I recently let 20 of my friends drive my enormous, military-style Hummer through a city that was designed back when the Clydesdale was the largest form of transportation. It was great.

Actually, please allow me to clarify. It was only “great” in the sense that I got to see my friends exhibit the kind of fear they would normally reserve for a masked madman who has broken into their bedroom with a knife the size of a pitching wedge. Otherwise, it was terrifying.

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You’d know all about my Hummer antics if you followed me on Twitter, because I’ve recently been posting a lot of pictures from the driver’s seat. That’s because I’ve spent the last two weekends cruising around the city, trying to find friends who would drive the Hummer on camera. This primarily involved showing up at their homes or businesses, parking outside, and blasting the Hummer’s horn until they agreed to come down, drive the Hummer, and sign a waiver that excused me from any liability involving injury, death, or ridicule, in case any of their friends should see them behind the wheel.

So what happened? Well, I created a video of everyone’s reactions to driving the Hummer, which I’ve attached below for your viewing pleasure. But I’ve also decided to document the whole thing using the written word, for those of you who have never experienced the joy of hearing the phrase “I haven’t driven a car in three years” only seconds after you’ve handed over the keys to a 6,600 pound vehicle designed to traverse countries that have more land mines than restaurants.

To start, here’s a rough outline of what happened: virtually everyone was scared to drive the Hummer.

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In fact, I think people were even more scared to drive the Hummer than they were to drive my Ferrari, the last time I did this. When you drive the Ferrari, you’re driving a normal car that’s a little more powerful, and a little lower, and a little faster than usual. When you drive the Hummer, you’re driving an enormous, V8-powered behemoth the size of a guest bedroom. People seemed acutely aware of this fact.

So aware, in fact, that two people openly refused to drive the Hummer on public streets, preferring instead to guide it slowly around a parking lot until they were overcome with the fear that they might accidentally crush an animal, or a curb, or a family having dinner in their two-story suburban home.

Among the people who did drive the Hummer in public, nearly everyone remarked that they were driving with absolutely no idea how wide it is, how far over in the lane they were, and where its edges were located. Several people thought they were taking up two lanes when they weren’t, while others cruised down the street blissfully unaware that they were driving several feet into the bike lane. This is not a comforting situation when you’re sitting in the passenger seat of a 20-year-old vehicle whose sole safety measure involved a bunch of engineers in Indiana grafting on as much steel as possible to every single surface, including the turn signal stalks.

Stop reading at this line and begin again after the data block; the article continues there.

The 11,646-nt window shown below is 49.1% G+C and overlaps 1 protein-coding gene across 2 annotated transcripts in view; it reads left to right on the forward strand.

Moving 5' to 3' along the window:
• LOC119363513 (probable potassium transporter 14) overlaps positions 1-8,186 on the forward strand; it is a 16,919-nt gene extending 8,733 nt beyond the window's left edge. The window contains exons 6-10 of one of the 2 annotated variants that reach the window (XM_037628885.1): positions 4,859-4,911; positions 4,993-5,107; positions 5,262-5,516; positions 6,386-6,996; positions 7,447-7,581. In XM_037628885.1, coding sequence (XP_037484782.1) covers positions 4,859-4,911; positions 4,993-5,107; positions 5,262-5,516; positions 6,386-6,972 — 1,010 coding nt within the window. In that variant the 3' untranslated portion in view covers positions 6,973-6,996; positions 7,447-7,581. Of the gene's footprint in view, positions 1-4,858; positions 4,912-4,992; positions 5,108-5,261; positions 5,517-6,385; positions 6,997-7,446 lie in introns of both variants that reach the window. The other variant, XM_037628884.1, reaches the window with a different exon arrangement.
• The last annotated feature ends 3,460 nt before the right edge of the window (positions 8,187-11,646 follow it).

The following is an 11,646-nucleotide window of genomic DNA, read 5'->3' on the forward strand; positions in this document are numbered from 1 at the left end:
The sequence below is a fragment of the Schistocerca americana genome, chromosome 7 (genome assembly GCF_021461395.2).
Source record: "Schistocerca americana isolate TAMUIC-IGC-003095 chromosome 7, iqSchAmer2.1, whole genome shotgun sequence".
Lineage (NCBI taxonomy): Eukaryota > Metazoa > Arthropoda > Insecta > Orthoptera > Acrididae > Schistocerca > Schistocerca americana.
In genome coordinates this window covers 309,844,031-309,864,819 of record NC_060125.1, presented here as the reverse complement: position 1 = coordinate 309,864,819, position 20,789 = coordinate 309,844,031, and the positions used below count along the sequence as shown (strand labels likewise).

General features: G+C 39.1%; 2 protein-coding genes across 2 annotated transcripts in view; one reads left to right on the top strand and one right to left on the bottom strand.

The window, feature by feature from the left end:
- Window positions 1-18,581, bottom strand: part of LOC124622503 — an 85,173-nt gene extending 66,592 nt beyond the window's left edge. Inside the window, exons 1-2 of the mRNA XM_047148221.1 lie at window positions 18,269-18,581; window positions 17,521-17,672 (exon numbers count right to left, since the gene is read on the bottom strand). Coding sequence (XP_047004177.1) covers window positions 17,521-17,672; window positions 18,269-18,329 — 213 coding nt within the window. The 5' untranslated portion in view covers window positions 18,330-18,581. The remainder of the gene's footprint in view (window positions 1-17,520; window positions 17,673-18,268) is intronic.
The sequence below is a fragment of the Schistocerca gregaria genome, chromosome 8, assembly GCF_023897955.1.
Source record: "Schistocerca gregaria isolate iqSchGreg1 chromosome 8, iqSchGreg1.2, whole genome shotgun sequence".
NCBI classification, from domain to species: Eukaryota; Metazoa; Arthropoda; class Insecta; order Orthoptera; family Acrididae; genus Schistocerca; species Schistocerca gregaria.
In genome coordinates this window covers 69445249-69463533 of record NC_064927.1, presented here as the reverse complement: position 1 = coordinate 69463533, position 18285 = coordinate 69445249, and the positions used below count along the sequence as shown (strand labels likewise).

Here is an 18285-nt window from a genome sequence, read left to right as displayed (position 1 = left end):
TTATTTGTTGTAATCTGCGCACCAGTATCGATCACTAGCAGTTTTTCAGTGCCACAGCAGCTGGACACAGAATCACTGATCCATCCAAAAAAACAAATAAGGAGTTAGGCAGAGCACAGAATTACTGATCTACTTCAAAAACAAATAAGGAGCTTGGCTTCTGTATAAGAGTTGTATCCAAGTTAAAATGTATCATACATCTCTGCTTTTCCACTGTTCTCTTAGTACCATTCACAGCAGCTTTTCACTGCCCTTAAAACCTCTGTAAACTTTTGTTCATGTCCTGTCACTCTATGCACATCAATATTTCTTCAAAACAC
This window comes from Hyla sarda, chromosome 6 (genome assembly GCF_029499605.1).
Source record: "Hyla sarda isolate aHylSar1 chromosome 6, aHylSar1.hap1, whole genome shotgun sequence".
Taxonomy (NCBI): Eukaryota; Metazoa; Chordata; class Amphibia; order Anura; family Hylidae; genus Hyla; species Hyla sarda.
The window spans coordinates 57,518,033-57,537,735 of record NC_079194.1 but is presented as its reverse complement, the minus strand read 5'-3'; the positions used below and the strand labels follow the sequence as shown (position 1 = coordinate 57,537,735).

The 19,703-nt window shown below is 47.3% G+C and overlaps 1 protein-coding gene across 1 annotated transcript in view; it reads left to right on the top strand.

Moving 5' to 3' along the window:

Size wasn’t the only complaint about the Hummer. Nearly everyone who drove the Hummer insisted that something was wrong with the accelerator pedal because it didn’t really start moving the truck unless it was jammed to the floor. In fairness, they are right, in the sense that something is wrong with the accelerator pedal. Namely, it is mounted in a Hummer.

And the drawbacks didn’t stop there. Although I’ve always felt the Hummer’s visibility is pretty good, on account of the fact that it has roughly the same window surface area as that giant glass pyramid in front of the Louvre, most people who drove it complained that they couldn’t see a thing. People also complained about the ride quality, the acceleration, the steering, and the cabin noise. And then, after all these complaints, and grievances, and disapproval, most people left the Hummer with one last parting comment: “This isn’t as bad as I thought.” Considering how much criticism the Hummer got, I’m not sure what they were expecting. Possibly death.

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And this brings us to the most interesting part, which is that virtually every single person who drove my Hummer seemed to genuinely enjoy the experience. Despite all the initial terror, everyone ended up laughing, and smiling, and giggling. Some people even admitted that they actually liked the thing as they cruised down the street, behind the wheel. I, meanwhile, held on for dear life and quietly informed them when they were about to run over a bicyclist.

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@DougDeMuro is the author of Plays With Cars. He owned an E63 AMG wagon and once tried to evade police at the Tail of the Dragon using a pontoon boat. (It didn’t work.) He worked as a manager for Porsche Cars North America before quitting to become a writer, largely because it meant he no longer had to wear pants. Also, he wrote this entire bio himself in the third person.